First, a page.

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M&G Literary Festival: Being here or being square

Mail & Guardian Reporter

The M&G Literary Festival will consider Nadine Gordimer's notion 'Being here: in a particular time and place.'

Nadine Gordimer. (Delwyn Verasamy, M&G)

The fifth annual M&G Literary Festival will be held at the Market Theatre in Newtown, Johannesburg, on Saturday August 30 and Sunday August 31. 

The festival will be book-ended by two events that form the Friday Festival: a jazz concert at The Orbit on Friday evening (August 29) and a “meet the authors” cocktail party at David Krut Bookstore on Sunday August 31, after the festival’s final session. This year’s festival is dedicated to the memory of Nadine Gordimer, who made such memorable appearances at the 2012 and 2013 festivals.  

In her speech accepting the Nobel prize for literature in 1991, Gordimer noted: “Being here: in a particular time and place. That is the existential position with particular implications for literature.”  

The panels and the themes at the festival will draw on that notion, as well as being inspired by Gordimer’s short fiction, her non-fiction essays and her many campaigning causes for freedom of thought, speech and expression. 

The festival’s special guest is Okwiri Oduor, the winner of the 2014 Caine prize for African writing, who will take part in sessions on Gordimer and on the short story.  

The session “Why Gordimer is essential to South Africa today” will open the festival on Saturday August 30. It will begin with a reading of Gordimer’s famous short story The Train to Rhodesia, performed by Fiona Ramsay.  

Chaired by festival co-director and Mail & Guardian books editor Darryl Accone, the panel will be made up of Oduor; writer and freelance journalist Maureen Isaacson, a long-standing friend of Gordimer’s; struggle veteran and Congress of South African Writers stalwart Colin Smuts, also a Gordimer confidant; and Bongani Kona, a contributing editor at pan-African quarterly Chimurenga Chronic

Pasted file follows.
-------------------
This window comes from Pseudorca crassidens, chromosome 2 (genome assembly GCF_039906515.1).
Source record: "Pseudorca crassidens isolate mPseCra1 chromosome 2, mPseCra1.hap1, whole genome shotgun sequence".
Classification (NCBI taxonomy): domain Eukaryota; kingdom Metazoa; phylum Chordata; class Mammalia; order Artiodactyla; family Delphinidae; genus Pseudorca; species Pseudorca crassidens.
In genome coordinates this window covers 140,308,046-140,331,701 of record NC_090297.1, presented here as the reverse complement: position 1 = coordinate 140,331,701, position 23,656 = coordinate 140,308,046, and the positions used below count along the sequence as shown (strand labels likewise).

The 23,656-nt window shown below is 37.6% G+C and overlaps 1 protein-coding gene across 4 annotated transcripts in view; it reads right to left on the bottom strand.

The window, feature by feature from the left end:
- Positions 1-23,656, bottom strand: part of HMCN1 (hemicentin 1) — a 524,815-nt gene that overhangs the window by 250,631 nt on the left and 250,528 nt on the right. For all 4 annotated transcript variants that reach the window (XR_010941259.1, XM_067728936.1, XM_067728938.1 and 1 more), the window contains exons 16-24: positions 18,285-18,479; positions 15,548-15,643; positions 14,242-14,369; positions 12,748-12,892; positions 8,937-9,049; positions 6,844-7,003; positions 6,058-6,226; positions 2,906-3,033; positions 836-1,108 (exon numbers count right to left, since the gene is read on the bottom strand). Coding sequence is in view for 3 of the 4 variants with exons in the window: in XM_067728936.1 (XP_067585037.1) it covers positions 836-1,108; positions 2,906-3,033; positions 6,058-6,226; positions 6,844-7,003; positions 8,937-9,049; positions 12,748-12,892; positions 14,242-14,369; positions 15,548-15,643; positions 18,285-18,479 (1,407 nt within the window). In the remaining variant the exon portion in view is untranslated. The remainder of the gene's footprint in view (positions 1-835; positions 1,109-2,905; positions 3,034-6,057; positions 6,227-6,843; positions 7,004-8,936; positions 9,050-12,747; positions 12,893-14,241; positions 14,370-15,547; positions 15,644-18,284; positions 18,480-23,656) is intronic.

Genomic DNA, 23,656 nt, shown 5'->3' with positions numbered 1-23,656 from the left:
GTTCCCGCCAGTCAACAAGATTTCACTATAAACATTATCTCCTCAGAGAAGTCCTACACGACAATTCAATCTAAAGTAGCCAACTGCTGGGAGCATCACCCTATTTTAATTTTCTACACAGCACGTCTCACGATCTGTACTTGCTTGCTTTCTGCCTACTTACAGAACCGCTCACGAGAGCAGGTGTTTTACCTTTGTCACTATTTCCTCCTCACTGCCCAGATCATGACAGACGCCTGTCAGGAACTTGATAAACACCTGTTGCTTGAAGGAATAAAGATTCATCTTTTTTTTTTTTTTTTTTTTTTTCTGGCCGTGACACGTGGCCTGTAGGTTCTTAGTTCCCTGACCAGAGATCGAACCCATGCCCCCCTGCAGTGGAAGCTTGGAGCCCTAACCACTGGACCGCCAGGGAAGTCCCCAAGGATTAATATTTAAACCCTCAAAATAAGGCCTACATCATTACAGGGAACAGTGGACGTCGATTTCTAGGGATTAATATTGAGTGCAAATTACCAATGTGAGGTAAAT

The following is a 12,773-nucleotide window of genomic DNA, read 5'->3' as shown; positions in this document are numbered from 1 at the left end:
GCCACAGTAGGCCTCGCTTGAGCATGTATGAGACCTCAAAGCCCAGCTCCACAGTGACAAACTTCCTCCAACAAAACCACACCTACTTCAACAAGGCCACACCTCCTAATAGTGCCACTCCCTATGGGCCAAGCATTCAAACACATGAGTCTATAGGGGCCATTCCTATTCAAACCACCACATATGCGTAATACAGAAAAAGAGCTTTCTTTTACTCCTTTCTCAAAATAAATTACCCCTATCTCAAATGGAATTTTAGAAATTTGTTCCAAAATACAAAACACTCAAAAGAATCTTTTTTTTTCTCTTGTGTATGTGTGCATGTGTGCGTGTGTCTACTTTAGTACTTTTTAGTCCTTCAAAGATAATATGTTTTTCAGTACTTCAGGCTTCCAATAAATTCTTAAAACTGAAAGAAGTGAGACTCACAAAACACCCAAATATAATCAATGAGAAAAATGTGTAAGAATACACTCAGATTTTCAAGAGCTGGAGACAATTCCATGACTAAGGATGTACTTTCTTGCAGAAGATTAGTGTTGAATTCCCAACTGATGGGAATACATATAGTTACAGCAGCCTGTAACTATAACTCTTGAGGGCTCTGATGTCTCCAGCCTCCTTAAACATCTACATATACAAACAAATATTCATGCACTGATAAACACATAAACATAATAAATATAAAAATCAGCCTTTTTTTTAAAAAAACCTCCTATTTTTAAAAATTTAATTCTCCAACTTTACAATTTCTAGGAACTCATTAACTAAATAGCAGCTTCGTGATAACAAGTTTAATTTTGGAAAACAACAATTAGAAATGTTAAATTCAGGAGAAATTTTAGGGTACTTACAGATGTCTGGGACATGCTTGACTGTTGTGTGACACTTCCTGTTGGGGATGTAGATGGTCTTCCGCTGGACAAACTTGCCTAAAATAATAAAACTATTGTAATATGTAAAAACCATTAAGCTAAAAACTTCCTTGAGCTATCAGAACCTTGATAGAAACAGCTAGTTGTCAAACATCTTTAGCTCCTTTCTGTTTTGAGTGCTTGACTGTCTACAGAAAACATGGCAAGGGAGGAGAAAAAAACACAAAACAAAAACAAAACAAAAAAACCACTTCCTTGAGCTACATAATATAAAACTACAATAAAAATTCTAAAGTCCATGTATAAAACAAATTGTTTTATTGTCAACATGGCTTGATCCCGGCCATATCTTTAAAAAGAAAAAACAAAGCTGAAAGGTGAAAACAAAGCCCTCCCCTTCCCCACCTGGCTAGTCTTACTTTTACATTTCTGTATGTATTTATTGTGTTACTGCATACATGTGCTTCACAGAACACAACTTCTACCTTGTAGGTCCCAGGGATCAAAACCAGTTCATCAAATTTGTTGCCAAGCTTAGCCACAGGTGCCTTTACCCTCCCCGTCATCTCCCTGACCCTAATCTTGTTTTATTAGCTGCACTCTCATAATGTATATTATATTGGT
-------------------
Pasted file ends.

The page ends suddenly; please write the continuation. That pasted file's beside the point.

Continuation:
A session on political memoir will follow, featuring Dennis Cruywagen, author of Brothers in War and Peace (a life of Constand and Abraham Viljoen, published by Zebra Press), and Glenn Moss, author of the memoir New Radicals (Jacana). M&G news editor Charles Leonard will lead the discussion. 

Saturday afternoon will see a session on new fiction in South Africa. On the panel, among others, are the award-winning novelist Ingrid Winterbach, whose latest novel, The Road to Excess (Human & Rousseau), translated from Afrikaans, has just been published; and Perfect Hlongwane, whose Jozi is out from the University of KwaZulu-Natal (UKZN) Press. 

The day’s panels will round off with a session about freedom of ideas, chaired by Darryl Accone, the M&G‘s books editor. The panel will comprise Siona O’Connell, a lecturer at the University of Cape Town’s Michaelis School of Fine Art, and editor of a book on the poetry and photographs of South African poet James Matthews; Peter Vale, editor of Intellectual Traditions in South Africa: Ideas, Individuals and Institutions (UKZN Press); Lawrence Hamilton, author of Are South Africans Free? (Bloomsbury) and a contributor to the Vale book; and John Higgins, author of Academic Freedom in a Democratic South Africa (Wits University Press). 

“Looking back, looking forward: 20 years of democracy” will kick off Sunday, with the M&G‘s Comment & Analysis editor Shaun de Waal in the chair. The panel will be made up of Songezo Zibi, editor of Business Day and author of the forthcoming book Raising the Bar: Hope and Renewal in South Africa (Picador Africa); Frans Cronje, chief executive of the South African Institute of Race Relations and author of A Time Traveller’s Guide to Our Next Ten Years (Tafelberg); and Jane Duncan of the University of Johannesburg, whose book The Rise of the Securocrats will be published by Jacana soon after the festival. 

The festival’s final session will be on the short story. Chaired by festival co-director Corina van der Spoel, the panel will comprise Oduor; crime novelist Joanne Hichens, editor of the short-story anthology Adults Only (Mercury/Two Dogs); and Karabo Kgoleng, literary journalist and a jury member of the Twenty in 20 South African short-story project. Books by authors on panels at the festival, as well as other new and recent fiction and non-fiction titles, will be on sale at a stall in the Market Theatre foyer run by Bookdealers. 

The event is in its fifth year under the directorship of Accone and Van der Spoel of the Book Concierge fame. It is presented by the M&G in association with The Market Theatre and SAfm.  

Programme and bookings online at www.redballoon.biz/mglitfest/

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